Friday, May 29, 2015
By Peter Jacobsen
Publication bans are supposed to be employed by the state only when absolutely necessary to protect the rights of individuals caught up in the judicial process. Unfortunately, these bans are overused and often overly broad, and as a result, the public is denied the timely information it needs to scrutinize our court system.
The Canadian judicial system is meant to be transparent and open to public scrutiny. Secrecy is to be avoided whenever possible. However, according to the law, there are circumstances where justice can only be done if a publication ban is imposed. The Supreme Court of Canada has reiterated on several occasions that judges should only impose publication bans when absolutely necessary and on the clearest of evidence that a ban is required to advance the ends of justice.
At the risk of oversimplifying, a publication ban may be ordered because it is required by statute (e.g., the Youth Criminal Justice Act) or as a result of judge-made law, such as when the publication ban order is made to protect the fair trial rights of an accused person.
Judges are usually given discretion on ordering a publication ban. However, legislation can also require that a ban be mandatory. This typically happens when the interests protected relate to an accused person in a particular circumstance (e.g., the bans imposed at bail hearings or preliminary hearings) or to protecting the vulnerable, such as the bans under the Criminal Code enacted to shield the identity of alleged victims in sex crimes. But these compulsory bans can lead to counterproductive and absurd results.
WHEN BANS DON’T MAKE SENSE
Rehtaeh Parsons is a name Canadians know well. The Nova Scotia teen committed suicide at age 17 as a result of severe cyberbullying, including the dissemination of horrific pictures of her being raped when she was 15. She was the most famous victim in Canada at the time. However, once child pornography charges were laid against two young men, a mandatory Criminal Code ban was instituted, prohibiting the publication of Rehtaeh Parsons’ identity. Because of this mandatory ban, designed to protect victims of child pornography, the judge had no choice but to impose the ban.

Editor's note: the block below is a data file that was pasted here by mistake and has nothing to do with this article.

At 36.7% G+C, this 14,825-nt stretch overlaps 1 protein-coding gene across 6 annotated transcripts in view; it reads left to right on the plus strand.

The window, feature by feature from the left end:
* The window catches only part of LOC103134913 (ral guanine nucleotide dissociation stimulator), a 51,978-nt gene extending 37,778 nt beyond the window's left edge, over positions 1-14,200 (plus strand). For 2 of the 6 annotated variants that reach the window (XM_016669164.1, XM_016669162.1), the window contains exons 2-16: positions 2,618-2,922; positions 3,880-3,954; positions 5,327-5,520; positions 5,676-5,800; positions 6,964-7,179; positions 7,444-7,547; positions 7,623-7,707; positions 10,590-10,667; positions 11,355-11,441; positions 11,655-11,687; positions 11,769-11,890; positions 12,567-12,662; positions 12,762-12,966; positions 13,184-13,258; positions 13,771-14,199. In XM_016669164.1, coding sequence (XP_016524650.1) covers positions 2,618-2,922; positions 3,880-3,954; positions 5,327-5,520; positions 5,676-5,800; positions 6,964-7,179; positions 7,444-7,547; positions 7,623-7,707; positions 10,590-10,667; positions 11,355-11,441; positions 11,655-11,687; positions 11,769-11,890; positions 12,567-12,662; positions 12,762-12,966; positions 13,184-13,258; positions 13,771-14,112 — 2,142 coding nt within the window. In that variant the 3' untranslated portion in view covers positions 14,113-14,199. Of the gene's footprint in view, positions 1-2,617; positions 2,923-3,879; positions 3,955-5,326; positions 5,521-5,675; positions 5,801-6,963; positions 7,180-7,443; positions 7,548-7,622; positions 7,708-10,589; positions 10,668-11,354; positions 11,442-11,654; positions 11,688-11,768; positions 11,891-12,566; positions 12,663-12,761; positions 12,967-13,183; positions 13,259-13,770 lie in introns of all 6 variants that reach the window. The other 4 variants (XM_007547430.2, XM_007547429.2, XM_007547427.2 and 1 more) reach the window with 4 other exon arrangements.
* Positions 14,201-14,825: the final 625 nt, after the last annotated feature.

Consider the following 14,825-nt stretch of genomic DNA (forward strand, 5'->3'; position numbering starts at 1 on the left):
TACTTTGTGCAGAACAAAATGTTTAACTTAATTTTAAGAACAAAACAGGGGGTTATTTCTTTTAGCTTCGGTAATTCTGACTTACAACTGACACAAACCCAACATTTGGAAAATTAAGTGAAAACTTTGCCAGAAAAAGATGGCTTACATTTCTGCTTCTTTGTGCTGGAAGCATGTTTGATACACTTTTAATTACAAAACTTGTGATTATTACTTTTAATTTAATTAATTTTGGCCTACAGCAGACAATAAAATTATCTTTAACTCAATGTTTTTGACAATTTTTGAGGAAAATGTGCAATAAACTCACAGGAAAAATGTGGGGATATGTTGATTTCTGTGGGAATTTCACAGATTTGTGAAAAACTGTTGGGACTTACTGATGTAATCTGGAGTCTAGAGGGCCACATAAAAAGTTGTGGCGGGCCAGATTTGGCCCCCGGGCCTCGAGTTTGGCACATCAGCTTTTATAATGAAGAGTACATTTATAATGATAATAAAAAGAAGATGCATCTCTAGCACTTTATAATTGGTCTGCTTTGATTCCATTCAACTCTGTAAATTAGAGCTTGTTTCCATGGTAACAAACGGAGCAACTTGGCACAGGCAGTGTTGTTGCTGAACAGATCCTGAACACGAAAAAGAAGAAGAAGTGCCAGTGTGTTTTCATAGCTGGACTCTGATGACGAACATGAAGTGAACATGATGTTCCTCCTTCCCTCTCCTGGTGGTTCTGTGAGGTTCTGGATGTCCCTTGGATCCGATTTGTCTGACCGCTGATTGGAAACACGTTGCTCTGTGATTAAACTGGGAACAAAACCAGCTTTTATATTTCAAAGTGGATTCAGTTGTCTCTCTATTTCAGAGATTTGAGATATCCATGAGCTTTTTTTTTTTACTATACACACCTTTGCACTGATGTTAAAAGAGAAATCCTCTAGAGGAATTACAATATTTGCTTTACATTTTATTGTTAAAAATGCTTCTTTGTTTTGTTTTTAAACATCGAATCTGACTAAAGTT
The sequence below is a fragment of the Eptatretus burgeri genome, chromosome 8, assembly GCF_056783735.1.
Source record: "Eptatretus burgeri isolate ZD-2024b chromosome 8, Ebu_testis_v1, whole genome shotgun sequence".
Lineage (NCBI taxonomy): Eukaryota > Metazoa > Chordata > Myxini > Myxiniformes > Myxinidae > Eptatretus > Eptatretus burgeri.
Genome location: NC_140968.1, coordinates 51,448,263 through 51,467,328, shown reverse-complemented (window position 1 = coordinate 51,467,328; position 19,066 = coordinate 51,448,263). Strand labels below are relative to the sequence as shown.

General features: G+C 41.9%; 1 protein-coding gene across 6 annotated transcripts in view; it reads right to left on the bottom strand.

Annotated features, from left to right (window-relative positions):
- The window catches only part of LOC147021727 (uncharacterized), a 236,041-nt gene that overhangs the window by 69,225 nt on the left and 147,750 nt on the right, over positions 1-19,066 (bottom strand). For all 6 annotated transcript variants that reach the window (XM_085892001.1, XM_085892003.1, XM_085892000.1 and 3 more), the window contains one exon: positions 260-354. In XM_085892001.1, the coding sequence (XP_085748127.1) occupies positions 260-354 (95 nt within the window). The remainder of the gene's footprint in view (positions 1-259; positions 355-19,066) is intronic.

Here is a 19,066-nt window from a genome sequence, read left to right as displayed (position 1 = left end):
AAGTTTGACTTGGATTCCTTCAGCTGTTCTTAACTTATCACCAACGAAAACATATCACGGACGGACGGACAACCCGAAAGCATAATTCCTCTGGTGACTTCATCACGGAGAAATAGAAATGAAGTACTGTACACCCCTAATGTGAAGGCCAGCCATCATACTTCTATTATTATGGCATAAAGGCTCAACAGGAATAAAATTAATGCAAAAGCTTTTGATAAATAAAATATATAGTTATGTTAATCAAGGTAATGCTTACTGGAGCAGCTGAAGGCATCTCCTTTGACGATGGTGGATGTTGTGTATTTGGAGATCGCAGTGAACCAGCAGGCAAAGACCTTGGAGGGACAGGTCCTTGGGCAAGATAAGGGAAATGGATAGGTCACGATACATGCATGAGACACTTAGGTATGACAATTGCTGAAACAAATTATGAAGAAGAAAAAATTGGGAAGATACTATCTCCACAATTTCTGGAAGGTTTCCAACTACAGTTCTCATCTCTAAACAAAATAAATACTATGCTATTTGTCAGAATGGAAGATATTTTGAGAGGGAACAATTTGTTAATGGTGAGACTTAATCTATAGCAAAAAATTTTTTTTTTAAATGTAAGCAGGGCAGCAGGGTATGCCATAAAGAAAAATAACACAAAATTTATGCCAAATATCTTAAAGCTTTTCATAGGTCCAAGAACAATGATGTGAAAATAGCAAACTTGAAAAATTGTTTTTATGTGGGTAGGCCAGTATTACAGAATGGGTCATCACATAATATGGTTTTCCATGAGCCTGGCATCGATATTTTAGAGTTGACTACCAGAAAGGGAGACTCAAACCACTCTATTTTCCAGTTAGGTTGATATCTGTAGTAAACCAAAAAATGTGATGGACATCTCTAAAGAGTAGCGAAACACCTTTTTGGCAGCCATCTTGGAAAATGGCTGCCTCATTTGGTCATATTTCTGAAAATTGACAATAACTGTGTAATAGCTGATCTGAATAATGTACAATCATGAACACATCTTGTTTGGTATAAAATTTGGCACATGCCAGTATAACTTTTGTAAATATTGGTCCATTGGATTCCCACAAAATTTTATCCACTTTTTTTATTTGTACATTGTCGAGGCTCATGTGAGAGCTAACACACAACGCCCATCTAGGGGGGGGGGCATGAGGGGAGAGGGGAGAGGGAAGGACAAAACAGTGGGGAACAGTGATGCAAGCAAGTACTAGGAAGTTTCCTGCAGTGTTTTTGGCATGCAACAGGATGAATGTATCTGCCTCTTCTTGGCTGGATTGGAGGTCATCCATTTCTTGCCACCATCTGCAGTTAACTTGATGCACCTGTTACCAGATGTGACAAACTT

In effect, the Criminal Code mandated that the genie be put back in the bottle. Noting the absurdity of the situation, the judge remarked that perhaps no one would seek to enforce the ban, thus leaving everyone in a state of dissatisfaction and uncertainty. The publication ban made it illegal for Rehtaeh Parsons’ parents and their supporters to continue to use her name in their highly principled ongoing campaign to advocate for victims of cyberbullying. As her mother noted, by taking the power of her name away, the state stripped Rehtaeh of her voice a second time.
Ultimately, seven frustrating months after the publication ban was instituted, Nova Scotia’s attorney general announced that no one would be prosecuted for using Rehtaeh Parsons’ name unless it was used in a derogatory way. Nevertheless, those who publish her name, including her parents, were, and are still, technically violating the Criminal Code provision that was put in place to protect the very people it is now re-victimizing. The answer, of course, is to amend the legislation so that a judge has discretion in cases where victims or their families want their identity to be known publicly.
DELAYING PUBLIC SCRUTINY
In other cases, publication bans and sealing orders delay public scrutiny of important information. The sealing orders in the 2013–2014 police investigations of then Toronto mayor Rob Ford kept secret much of the information police presented to judges in order to obtain highly intrusive search warrants (which were also hidden from the public for many months). The media argued that part of the public’s right to oversee and comment on the actions of the police and judiciary were rendered sterile if the public could not know the grounds upon which the court was granting these search warrants.
In one aspect of the proceedings, the office of Ontario’s attorney general fought the media tooth and nail trying to convince the court to read the Criminal Code in a manner that would prevent the public from knowing what wiretap evidence the police had relied upon in order to convince judges to issue search warrants.